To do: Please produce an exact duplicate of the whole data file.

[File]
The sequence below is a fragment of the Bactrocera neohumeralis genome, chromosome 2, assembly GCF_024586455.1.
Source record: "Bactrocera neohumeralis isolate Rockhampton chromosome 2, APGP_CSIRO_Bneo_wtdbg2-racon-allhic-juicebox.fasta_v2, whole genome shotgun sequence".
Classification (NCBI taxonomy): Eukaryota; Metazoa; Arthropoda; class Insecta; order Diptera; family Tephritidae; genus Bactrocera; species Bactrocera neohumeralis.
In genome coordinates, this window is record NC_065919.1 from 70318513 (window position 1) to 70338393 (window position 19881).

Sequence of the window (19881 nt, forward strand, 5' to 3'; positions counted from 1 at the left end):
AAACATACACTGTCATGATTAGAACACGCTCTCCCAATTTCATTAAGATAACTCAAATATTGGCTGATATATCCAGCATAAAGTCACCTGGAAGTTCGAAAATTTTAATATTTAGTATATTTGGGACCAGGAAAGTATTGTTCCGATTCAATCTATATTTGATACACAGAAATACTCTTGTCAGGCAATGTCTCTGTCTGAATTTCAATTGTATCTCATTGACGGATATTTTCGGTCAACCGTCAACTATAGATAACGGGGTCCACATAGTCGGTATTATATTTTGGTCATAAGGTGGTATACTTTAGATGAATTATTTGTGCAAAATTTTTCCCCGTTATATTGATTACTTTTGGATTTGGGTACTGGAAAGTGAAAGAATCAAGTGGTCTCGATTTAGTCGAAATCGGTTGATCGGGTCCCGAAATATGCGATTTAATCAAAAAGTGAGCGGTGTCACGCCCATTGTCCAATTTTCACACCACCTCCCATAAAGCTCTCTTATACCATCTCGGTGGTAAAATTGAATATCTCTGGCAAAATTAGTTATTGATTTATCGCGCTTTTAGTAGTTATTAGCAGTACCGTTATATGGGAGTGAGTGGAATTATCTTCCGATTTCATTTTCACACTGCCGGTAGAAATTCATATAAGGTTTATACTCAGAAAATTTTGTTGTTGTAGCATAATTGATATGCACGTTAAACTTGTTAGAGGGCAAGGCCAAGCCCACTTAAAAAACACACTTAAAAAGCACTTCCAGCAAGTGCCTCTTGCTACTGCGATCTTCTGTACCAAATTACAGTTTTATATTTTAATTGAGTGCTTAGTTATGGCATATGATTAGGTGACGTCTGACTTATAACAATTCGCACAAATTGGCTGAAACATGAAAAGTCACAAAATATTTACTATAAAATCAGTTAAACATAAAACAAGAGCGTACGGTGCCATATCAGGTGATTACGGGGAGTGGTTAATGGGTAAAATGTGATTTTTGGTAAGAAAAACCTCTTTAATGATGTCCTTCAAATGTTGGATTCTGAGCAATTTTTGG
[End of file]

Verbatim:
The sequence below is a fragment of the Bactrocera neohumeralis genome, chromosome 2, assembly GCF_024586455.1.
Source record: "Bactrocera neohumeralis isolate Rockhampton chromosome 2, APGP_CSIRO_Bneo_wtdbg2-racon-allhic-juicebox.fasta_v2, whole genome shotgun sequence".
Classification (NCBI taxonomy): Eukaryota; Metazoa; Arthropoda; class Insecta; order Diptera; family Tephritidae; genus Bactrocera; species Bactrocera neohumeralis.
In genome coordinates, this window is record NC_065919.1 from 70318513 (window position 1) to 70338393 (window position 19881).

Sequence of the window (19881 nt, forward strand, 5' to 3'; positions counted from 1 at the left end):
AAACATACACTGTCATGATTAGAACACGCTCTCCCAATTTCATTAAGATAACTCAAATATTGGCTGATATATCCAGCATAAAGTCACCTGGAAGTTCGAAAATTTTAATATTTAGTATATTTGGGACCAGGAAAGTATTGTTCCGATTCAATCTATATTTGATACACAGAAATACTCTTGTCAGGCAATGTCTCTGTCTGAATTTCAATTGTATCTCATTGACGGATATTTTCGGTCAACCGTCAACTATAGATAACGGGGTCCACATAGTCGGTATTATATTTTGGTCATAAGGTGGTATACTTTAGATGAATTATTTGTGCAAAATTTTTCCCCGTTATATTGATTACTTTTGGATTTGGGTACTGGAAAGTGAAAGAATCAAGTGGTCTCGATTTAGTCGAAATCGGTTGATCGGGTCCCGAAATATGCGATTTAATCAAAAAGTGAGCGGTGTCACGCCCATTGTCCAATTTTCACACCACCTCCCATAAAGCTCTCTTATACCATCTCGGTGGTAAAATTGAATATCTCTGGCAAAATTAGTTATTGATTTATCGCGCTTTTAGTAGTTATTAGCAGTACCGTTATATGGGAGTGAGTGGAATTATCTTCCGATTTCATTTTCACACTGCCGGTAGAAATTCATATAAGGTTTATACTCAGAAAATTTTGTTGTTGTAGCATAATTGATATGCACGTTAAACTTGTTAGAGGGCAAGGCCAAGCCCACTTAAAAAACACACTTAAAAAGCACTTCCAGCAAGTGCCTCTTGCTACTGCGATCTTCTGTACCAAATTACAGTTTTATATTTTAATTGAGTGCTTAGTTATGGCATATGATTAGGTGACGTCTGACTTATAACAATTCGCACAAATTGGCTGAAACATGAAAAGTCACAAAATATTTACTATAAAATCAGTTAAACATAAAACAAGAGCGTACGGTGCCATATCAGGTGATTACGGGGAGTGGTTAATGGGTAAAATGTGATTTTTGGTAAGAAAAACCTCTTTAATGATGTCCTTCAAATGTTGGATTCTGAGCAATTTTTGG